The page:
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I Have ADHD & I Wouldn’t Want to Be Any Other Way

Regardless of the negatives that I go through because of ADHD, I wouldn’t want to be any other way.

I’d just like to clarify that I don’t like to think of my mental illness as a “mental illness” because it would mean that it’s something bad. It’s not something bad, it’s just something different.

Before I get into the intricacies; hi there, I have ADHD. ADHD stands for Attention Deficit Hyperactive Disorder. It’s classified as a mental illness because initially, the ones who studied it thought that it was a condition that the brain could be “cured” from. But research in the past decades shows that ADHD is basically a brain that is wired differently. And being different isn’t an illness. But then again, we live in a world where being different often gets you bullied, censored or ostracised.

If I were to describe ADHD in a nutshell, I would say that it’s like having a Ferrari with bicycle brakes. It’s a hella powerful car, but dangerous unless you’re able to get the right brakes for it. ADHD makes it hard for me to concentrate on one task at a time and for long periods of time. It makes me easily distracted. And also the inability to focus affects my hearing, and I often miss out on a lot of what people say. Because my brain is wired a different way, that means that I literally think in a different way, so hello getting called “weird” and “crazy”.

Most people write off ADHD as a “white people problem” or “kuzviitisa” because the concept of mental health is one that we’re really struggling to come to terms with and accept exists in Africa and particularly in Zimbabwe.

But don’t be mistaken; regardless of the negatives that I go through because of ADHD, I wouldn’t want to be any other way. Like everything else in this world, ADHD has its definite perks. ADHD people tend to be very right-brained, making us very creative and often intelligent. I always have thousands of thoughts running through my head all the time (which can be irritating when you want to go to sleep, but then again who needs movies when you have an entire cinema in your mind?). It also gives me loads of energy to the point that I have to just get up and do things sometimes.

Before this becomes an article about the pros and cons of ADHD, I just want to get this out in the clear. I’m human. I’m no different from you. I wake up in the morning by the grace of God, need to eat and perform all of life’s other duties. But this world has not really given people like me a place to be able to live yet. Having an ADHD brain means that my brain is neurotypical which is a fancy way to say that my brain is wired differently from most people out there. That means that you have special needs when it comes to learning how to focus, how to adult, how to interact and because people like me are not visible…or should I say acknowledged. We are forever labelled “crazy, lazy and weird” when we’re really aliens trying to function in a human world.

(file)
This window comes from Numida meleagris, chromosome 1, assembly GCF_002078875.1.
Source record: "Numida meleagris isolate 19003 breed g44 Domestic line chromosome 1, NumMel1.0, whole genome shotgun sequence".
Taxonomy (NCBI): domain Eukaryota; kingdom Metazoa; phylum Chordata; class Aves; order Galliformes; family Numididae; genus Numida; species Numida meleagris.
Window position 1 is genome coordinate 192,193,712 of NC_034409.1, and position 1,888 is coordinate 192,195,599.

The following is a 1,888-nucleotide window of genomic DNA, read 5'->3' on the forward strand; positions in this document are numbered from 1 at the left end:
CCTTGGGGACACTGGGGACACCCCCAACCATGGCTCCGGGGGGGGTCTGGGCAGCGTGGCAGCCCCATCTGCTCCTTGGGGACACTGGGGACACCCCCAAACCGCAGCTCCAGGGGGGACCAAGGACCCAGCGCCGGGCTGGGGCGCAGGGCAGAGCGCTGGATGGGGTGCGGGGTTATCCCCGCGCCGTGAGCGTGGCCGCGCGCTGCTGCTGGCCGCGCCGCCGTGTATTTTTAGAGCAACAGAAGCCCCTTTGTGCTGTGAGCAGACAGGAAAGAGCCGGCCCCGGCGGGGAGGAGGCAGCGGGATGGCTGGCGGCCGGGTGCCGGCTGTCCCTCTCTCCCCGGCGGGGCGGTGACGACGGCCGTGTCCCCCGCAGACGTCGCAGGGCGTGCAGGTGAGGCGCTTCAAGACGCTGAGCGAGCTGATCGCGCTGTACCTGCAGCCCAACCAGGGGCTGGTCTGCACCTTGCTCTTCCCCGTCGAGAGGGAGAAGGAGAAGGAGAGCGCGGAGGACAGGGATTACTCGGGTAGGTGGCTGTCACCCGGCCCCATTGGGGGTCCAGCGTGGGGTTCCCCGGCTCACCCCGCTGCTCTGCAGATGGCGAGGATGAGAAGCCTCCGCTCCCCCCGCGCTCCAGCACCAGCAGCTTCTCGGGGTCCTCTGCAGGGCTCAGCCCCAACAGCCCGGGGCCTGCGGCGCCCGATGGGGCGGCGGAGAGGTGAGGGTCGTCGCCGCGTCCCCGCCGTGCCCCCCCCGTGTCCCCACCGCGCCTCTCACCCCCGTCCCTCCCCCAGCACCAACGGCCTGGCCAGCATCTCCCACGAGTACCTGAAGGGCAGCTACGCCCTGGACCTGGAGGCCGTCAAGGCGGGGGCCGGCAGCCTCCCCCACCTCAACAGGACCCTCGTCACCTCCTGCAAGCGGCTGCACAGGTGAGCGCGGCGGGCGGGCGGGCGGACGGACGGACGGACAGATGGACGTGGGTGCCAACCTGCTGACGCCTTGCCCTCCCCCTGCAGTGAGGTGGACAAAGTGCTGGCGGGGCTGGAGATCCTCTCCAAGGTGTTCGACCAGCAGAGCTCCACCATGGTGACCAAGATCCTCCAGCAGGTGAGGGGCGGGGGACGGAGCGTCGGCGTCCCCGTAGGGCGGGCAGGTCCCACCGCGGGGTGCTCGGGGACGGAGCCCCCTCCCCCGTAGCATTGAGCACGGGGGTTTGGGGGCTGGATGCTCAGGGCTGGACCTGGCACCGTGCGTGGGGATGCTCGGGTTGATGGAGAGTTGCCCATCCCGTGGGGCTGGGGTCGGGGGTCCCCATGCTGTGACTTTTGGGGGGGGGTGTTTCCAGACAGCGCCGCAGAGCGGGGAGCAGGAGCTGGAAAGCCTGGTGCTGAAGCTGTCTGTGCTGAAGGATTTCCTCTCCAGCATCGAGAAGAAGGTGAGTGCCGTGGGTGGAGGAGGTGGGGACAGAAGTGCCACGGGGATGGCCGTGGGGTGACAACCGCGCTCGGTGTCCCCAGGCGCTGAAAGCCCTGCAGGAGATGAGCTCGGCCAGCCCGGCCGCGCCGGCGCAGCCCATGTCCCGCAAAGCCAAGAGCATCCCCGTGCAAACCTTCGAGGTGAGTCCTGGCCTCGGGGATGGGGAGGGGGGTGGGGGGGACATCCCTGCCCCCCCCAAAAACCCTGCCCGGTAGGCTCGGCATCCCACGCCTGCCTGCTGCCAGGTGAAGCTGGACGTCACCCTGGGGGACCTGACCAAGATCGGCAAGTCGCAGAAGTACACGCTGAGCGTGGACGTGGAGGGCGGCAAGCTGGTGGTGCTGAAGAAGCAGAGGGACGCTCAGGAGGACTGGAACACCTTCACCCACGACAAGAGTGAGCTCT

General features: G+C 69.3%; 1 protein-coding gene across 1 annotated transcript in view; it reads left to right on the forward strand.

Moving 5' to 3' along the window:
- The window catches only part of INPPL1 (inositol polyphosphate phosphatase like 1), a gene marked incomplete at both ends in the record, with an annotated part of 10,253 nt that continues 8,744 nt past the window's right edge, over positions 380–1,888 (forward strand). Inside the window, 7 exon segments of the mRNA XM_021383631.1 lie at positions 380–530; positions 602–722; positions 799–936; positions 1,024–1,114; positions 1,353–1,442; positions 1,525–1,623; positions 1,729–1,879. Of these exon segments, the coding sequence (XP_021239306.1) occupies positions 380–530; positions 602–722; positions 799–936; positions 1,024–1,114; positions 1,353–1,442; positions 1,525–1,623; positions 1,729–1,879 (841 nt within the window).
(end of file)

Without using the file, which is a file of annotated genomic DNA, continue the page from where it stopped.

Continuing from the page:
I’m kidding, I’m not an alien. I’m human and every human deserves a place in this world and for this world to not make its life harder for any reason. We seem to understand this in race, religion, sexuality, gender, but we’re so lost when it comes to mental health.

The information that you often first get about ADHD comes from mental health professionals who teach you how to “live with” or “handle” people with ADHD as if you’re some animal at the zoo that needs special instructions or will go on a rampage. I guess this is not just an issue with ADHD but with every person who has a chronic mental “illness”. You can’t help but feel like you’re slightly less human or considered less human than everyone else.

But then, there are those lovely people who accept you just as you are. My friends who are patient with me when I lose my phone in my hand, who join in when I have an intense need to do cartwheels in the middle of the road and give me a supportive push and thumbs up when I try to implement a few hundred of the thousands of ideas in my head. They remind me I have a place in this world and that being different isn’t a bad thing.

I will admit that for the neurotypical people (yes, you normies you), I may be a lot to handle. That’s what my sister (not blood sister but bestie-promoted-to-sister) said to me one day “that I’m hard to handle sometimes but worth it”. It may surprise you to know that I find neurotypical people hard to handle too sometimes because I literally don’t understand how they think as much as they don’t understand how much I think. The difference is that I have to conform to the neurotypical world or die (okay, I’m exaggerating, but you get what I mean). But because of my friends I’ve realised that I don’t really need to conform, but be unapologetically me so that one day the world people with ADHD and other mental conditions won’t need to learn how to navigate in society because society will already have a place for us.

Tanatswa Taruvinga is a quintessential Gen Zer. She doesn’t like to define herself, she just is, so if you really want to get to know her follow her on Twitter and Instagram @tanatswaforever. She tries to be as real and unfiltered as possible. Also, check out her creative blog wotsonyourmind.wordpress.com

Picture Credit: Kelly Fournier on Unsplash

Tanatswa Taruvinga

Tanatswa Taruvinga is a quintessential Gen Zer. She doesn’t like to define herself, she just is, so if you really want to get to know her follow her on Twitter and Instagram @tanatswaforever. She tries to be as real and unfiltered as possible. Also, check out her creative blog wotsonyourmind.wordpress.com

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